In the upper right hand corner you will find a drop-down menu allowing you to select the output format you want to build. For our purposes right now, select EPUB, which we will be able to use for the Nook, the Apple store, Kobo, Google Books and other outlets.

On the left side of the input window you will see a column of icons. these icons give us access to the different settings for the ePub compiler. Most of these parameters we will leave untouched as the default settings that Calibre provides are real world common sense settings. In fact, we could already press the “OK” button at the bottom of the window and get a decent eBook out of it.

Perfectionists that we are, however, we want to take things a little bit further.

Click on the “Structure Detection” icon and you will see a series of cryptic-looking XPath instructions. Not to worry…

Calibre uses this section to determine your book’s structure so that it can format it properly. For example, this can be used to create page breaks before a new chapter. In fact, it is the default setting. The reason I am taking you here is because in case you do not want to include page breaks here, you will need to switch it off by selecting “None” from the “Chapter mark” drop-down menu.

Next stop, our table of contents (TOC). Select the “Table of Contents” icon so we can tell Calibre how to automatically build a fully linkable TOC and include it in our eBook.

Since we have been using a special stye in our HTML file to manicure chapter headings, we can now use this style to tell Calibre where each chapter starts.

All we have to do is enter

//h:p[re:test(@class, "chapter", "i")]

in the field for the “Level 1 TOC (XPath Expression)”. It tells Calibre to look for all instances where the style “chapter” is applied and add them to the table of contents. Calibre will automatically use the entire chapter heading text to display in the TOC, which means the entire block of text that is style with the “chapter” style. From my experience that is exactly what we want. If not, you could narrow the selection down further using XPath expressions to drill down further. If you want to learn more about XPath expressions, feel free to check here.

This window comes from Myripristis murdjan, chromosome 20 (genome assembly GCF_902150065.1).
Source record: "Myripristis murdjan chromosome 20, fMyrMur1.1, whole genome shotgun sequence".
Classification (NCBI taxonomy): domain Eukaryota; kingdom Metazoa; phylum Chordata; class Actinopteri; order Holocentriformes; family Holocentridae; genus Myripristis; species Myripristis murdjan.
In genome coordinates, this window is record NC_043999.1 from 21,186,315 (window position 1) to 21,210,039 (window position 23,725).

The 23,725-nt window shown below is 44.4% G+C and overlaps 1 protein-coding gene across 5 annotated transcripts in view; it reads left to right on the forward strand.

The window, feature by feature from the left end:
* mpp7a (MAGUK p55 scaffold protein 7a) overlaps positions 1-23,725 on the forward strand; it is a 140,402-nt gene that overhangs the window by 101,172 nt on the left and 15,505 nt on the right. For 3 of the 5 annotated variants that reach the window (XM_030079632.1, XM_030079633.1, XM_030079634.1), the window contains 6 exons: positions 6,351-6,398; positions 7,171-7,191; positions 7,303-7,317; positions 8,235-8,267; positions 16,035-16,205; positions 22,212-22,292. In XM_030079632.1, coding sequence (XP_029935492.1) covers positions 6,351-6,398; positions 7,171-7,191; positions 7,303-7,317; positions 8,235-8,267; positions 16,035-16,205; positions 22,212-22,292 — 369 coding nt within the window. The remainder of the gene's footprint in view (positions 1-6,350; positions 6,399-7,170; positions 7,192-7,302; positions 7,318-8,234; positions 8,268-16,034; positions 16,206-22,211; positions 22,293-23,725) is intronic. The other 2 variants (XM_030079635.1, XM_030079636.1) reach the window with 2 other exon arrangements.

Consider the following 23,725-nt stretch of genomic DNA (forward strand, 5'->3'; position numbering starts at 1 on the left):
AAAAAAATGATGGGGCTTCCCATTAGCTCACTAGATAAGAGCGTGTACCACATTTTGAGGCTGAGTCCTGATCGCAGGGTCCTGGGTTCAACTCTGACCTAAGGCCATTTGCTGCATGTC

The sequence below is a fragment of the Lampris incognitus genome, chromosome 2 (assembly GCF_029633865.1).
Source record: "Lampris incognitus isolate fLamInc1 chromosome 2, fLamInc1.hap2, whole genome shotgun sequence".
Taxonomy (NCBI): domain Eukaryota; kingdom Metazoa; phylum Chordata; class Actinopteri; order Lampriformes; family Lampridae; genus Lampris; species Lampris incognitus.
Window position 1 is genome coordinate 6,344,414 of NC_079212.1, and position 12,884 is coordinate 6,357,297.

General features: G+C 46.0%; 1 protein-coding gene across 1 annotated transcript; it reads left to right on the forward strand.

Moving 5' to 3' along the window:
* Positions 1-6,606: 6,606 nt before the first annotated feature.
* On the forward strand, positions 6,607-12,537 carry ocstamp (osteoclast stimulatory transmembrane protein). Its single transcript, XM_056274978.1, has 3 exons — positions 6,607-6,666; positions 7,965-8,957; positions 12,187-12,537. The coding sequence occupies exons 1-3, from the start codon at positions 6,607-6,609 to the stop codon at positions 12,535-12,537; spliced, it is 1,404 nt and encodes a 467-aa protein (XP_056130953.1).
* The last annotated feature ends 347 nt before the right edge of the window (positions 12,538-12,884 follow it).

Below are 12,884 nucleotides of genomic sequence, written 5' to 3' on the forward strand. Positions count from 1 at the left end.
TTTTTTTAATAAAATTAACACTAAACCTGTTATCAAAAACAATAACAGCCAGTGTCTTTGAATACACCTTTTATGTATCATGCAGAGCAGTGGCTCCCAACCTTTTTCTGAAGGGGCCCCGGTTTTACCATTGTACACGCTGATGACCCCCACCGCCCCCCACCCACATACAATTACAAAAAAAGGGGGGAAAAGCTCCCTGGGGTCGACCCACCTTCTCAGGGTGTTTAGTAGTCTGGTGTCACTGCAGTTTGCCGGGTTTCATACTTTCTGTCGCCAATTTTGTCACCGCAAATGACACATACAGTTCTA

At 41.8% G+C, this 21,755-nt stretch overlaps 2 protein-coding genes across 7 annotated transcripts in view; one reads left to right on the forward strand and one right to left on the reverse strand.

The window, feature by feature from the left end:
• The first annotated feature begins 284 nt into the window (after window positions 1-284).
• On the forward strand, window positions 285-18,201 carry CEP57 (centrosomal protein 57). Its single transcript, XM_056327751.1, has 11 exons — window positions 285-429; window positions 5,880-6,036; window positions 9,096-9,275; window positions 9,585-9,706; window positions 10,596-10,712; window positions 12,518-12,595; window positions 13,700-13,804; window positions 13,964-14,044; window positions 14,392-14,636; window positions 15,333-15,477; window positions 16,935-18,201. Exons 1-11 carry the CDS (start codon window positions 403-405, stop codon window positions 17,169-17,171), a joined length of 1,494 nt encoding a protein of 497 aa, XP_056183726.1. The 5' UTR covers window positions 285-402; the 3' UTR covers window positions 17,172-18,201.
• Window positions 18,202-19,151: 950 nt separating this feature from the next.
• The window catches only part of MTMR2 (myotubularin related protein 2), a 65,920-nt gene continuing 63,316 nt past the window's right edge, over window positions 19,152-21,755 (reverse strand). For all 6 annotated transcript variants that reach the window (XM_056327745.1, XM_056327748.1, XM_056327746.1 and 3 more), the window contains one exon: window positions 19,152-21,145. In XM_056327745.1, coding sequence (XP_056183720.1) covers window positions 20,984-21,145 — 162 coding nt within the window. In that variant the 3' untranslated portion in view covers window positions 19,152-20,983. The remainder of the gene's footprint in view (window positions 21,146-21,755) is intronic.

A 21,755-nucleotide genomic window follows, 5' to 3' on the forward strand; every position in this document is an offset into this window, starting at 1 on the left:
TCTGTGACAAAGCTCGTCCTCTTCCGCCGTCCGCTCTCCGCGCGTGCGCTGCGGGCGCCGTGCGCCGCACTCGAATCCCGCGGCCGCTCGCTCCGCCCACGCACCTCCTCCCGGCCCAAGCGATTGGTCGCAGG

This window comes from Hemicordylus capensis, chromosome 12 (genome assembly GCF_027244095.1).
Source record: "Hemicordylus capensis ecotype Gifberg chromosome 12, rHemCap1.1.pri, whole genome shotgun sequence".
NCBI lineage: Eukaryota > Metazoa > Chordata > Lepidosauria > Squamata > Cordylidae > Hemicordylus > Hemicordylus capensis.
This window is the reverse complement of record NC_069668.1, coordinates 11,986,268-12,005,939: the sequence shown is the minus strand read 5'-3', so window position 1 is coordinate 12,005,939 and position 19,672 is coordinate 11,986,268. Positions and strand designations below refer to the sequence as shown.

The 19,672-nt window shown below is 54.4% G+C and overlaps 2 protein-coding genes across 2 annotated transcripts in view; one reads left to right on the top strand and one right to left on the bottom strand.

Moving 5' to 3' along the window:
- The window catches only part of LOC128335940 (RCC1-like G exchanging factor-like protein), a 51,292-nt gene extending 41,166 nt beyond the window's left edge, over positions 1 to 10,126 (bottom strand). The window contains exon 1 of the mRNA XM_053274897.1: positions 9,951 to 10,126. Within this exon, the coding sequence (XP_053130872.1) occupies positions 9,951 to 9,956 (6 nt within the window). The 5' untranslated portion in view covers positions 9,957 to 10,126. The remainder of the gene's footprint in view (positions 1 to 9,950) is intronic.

The last step before we build our book is found in the “EPUB Output” section. Select the icon in the left toolbar and you will find a checkbox entry that says “Preserve cover aspect ratio.” Make sure to select this as otherwise your cover will be disproportionally scaled to fill the entire display of any eBook reader. I am not sure why this is not checked by default, but so be it.

That’s it. Click on the “OK” button and you will notice that Calibre is doing some work in the background. It will tell you so with a small animation in the lower right hand corner of the Calibre window.

This will take a second or two, depending on your computer’s speed and the length of your book. But once it is done we are ready to save the finished eBook.

Click on the “Save to disk” icon in the top toolbar and select a location where you want the book to be saved.

Now it is time to take a look how things turned out – it is the big moment. While it is possible in to use Calibre’s viewer, I found that despite the overall quality of Calibre, the viewer is – at the time of this writing – not at all representative for what your eBook really looks and behaves like on a real reader.

For first checks I always use the software versions of the Kindle or the Nook reader or Adobe Digital Editions. These will immediately give you the results you’re looking for, especially since many people use these application to actually read their books on. However, you should always make sure to also load you books onto the actual devices, if possible, to see they behave properly. It is always better to make sure than to make assumptions and extrapolate from a software implementation running on a desktop computer.
When I load an eBook up for the first time, there are usually three things I checked first.

  • Does the cover display correctly?
  • Are there proper page breaks before chapters, and do the chapter headings display properly?
  • Does the book contain a complete and working table of contents?